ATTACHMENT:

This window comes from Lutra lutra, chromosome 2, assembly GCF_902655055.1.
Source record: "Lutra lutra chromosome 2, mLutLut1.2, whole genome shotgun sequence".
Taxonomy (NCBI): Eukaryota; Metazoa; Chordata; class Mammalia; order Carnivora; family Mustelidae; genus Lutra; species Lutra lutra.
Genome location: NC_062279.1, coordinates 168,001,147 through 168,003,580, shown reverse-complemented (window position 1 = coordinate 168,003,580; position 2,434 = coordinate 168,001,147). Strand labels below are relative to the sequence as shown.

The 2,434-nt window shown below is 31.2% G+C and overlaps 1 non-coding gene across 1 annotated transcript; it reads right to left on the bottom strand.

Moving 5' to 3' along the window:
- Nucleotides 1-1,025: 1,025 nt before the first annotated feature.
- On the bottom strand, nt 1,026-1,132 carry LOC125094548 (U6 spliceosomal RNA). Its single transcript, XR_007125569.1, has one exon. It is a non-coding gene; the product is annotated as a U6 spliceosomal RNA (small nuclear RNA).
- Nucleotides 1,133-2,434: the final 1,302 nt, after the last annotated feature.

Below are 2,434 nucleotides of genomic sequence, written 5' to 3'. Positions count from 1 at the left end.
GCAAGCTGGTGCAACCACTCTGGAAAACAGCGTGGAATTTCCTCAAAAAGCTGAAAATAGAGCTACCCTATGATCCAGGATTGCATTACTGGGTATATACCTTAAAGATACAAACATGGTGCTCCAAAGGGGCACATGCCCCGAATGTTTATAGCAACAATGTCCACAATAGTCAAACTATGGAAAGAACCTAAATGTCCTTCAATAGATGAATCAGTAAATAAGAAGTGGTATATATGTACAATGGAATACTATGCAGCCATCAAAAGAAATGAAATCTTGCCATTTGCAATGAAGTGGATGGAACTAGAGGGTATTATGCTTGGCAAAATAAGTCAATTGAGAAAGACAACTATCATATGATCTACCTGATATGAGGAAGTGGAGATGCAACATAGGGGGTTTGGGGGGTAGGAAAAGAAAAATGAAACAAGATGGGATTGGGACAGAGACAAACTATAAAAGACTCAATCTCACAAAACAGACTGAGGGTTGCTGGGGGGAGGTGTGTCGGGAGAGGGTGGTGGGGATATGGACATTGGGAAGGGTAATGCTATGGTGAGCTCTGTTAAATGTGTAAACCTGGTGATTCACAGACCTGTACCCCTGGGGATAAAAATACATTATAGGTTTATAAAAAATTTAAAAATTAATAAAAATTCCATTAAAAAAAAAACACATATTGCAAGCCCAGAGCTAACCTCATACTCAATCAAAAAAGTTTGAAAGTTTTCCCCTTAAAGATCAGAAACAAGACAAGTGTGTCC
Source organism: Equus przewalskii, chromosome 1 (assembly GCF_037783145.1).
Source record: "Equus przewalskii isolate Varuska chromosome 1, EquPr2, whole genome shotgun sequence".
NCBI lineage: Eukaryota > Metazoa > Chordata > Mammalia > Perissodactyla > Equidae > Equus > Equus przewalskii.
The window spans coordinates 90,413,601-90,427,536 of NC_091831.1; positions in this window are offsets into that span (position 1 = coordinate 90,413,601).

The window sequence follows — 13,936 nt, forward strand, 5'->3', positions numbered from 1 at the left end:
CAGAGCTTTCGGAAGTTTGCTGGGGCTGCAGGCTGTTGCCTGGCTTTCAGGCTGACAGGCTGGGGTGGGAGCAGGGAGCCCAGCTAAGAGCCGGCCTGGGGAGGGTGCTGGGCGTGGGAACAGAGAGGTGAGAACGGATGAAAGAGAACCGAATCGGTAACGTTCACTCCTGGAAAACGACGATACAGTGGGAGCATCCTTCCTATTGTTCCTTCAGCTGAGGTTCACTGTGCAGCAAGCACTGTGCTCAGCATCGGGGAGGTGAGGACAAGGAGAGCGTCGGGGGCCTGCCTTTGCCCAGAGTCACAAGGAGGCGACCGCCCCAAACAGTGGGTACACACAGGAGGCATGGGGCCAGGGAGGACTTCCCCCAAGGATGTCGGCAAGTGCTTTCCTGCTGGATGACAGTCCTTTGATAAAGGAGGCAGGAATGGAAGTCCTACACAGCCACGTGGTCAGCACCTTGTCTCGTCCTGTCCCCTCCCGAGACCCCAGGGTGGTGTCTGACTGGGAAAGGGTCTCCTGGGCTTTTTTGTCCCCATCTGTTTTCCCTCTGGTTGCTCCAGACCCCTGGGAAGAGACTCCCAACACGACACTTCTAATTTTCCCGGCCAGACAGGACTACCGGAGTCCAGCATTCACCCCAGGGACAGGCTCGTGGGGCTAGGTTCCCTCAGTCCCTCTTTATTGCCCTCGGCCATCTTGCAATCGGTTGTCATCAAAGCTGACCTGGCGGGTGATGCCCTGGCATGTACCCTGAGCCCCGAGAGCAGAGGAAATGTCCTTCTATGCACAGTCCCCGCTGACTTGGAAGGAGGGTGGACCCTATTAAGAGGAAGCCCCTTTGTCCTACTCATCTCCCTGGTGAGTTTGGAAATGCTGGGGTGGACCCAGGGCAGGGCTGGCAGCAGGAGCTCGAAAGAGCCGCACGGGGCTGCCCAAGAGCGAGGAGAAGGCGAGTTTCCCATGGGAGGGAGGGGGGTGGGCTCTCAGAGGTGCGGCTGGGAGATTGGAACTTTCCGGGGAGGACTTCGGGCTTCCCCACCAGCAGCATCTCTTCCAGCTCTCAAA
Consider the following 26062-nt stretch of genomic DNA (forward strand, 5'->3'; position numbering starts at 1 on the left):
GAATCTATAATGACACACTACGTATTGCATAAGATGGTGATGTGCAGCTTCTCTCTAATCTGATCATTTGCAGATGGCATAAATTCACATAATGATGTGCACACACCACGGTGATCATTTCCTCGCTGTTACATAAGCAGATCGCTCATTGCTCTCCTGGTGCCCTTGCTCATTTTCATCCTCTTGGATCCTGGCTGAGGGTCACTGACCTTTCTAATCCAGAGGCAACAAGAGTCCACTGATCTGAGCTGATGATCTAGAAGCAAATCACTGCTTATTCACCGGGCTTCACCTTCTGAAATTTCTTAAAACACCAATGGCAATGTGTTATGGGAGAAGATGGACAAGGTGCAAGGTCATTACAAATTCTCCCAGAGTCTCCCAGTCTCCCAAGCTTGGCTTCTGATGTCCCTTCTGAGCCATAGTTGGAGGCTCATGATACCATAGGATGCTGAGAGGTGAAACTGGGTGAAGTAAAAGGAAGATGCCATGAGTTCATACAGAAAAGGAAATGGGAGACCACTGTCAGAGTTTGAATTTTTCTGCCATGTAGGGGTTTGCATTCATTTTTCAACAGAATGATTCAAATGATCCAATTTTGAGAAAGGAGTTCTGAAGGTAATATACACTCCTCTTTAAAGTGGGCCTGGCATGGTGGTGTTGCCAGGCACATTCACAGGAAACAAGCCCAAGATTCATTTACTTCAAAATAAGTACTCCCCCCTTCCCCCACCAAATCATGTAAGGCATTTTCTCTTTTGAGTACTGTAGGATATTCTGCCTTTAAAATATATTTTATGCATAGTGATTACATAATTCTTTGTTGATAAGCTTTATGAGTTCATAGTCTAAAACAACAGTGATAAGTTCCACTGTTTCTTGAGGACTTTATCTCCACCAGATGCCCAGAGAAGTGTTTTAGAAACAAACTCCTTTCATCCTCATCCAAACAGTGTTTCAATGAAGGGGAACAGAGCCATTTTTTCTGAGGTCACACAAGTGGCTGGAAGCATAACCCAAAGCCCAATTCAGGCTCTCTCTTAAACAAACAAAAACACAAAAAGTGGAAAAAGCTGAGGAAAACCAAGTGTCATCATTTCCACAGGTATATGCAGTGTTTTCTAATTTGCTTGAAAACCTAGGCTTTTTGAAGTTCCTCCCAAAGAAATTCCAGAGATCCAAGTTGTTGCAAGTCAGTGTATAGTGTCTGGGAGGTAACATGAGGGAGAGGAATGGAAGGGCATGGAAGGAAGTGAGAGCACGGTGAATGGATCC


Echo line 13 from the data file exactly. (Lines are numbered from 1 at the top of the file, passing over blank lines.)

Source record: "Equus przewalskii isolate Varuska chromosome 1, EquPr2, whole genome shotgun sequence".